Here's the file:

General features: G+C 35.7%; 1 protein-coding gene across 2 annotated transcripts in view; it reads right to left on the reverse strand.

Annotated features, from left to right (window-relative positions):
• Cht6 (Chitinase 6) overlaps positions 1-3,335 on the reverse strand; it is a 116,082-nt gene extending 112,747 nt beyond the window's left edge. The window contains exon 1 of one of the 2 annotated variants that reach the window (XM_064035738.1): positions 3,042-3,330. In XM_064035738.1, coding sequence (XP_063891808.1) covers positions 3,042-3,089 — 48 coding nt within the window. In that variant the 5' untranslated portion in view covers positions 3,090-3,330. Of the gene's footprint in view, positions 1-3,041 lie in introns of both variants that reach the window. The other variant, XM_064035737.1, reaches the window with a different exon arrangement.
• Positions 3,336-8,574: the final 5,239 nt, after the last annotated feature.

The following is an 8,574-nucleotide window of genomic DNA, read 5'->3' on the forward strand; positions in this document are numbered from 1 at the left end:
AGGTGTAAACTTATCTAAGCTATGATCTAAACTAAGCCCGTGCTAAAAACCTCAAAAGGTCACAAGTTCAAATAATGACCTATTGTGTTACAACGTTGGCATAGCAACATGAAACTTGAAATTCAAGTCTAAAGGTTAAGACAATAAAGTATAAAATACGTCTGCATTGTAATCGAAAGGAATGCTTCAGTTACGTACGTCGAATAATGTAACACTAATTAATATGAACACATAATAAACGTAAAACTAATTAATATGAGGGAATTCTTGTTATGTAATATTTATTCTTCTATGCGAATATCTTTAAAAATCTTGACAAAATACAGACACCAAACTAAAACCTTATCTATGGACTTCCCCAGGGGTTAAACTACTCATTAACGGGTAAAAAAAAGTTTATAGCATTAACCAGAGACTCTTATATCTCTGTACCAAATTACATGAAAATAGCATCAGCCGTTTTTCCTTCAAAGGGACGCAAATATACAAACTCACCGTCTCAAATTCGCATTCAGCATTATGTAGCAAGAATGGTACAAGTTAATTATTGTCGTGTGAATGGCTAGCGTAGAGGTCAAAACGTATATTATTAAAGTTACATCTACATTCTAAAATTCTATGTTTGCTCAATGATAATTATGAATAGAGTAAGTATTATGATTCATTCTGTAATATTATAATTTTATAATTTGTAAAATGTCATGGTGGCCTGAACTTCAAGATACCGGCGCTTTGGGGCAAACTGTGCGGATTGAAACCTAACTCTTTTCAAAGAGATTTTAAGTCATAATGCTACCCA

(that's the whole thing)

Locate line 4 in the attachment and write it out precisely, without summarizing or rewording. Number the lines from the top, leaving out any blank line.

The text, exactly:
• Positions 3,336-8,574: the final 5,239 nt, after the last annotated feature.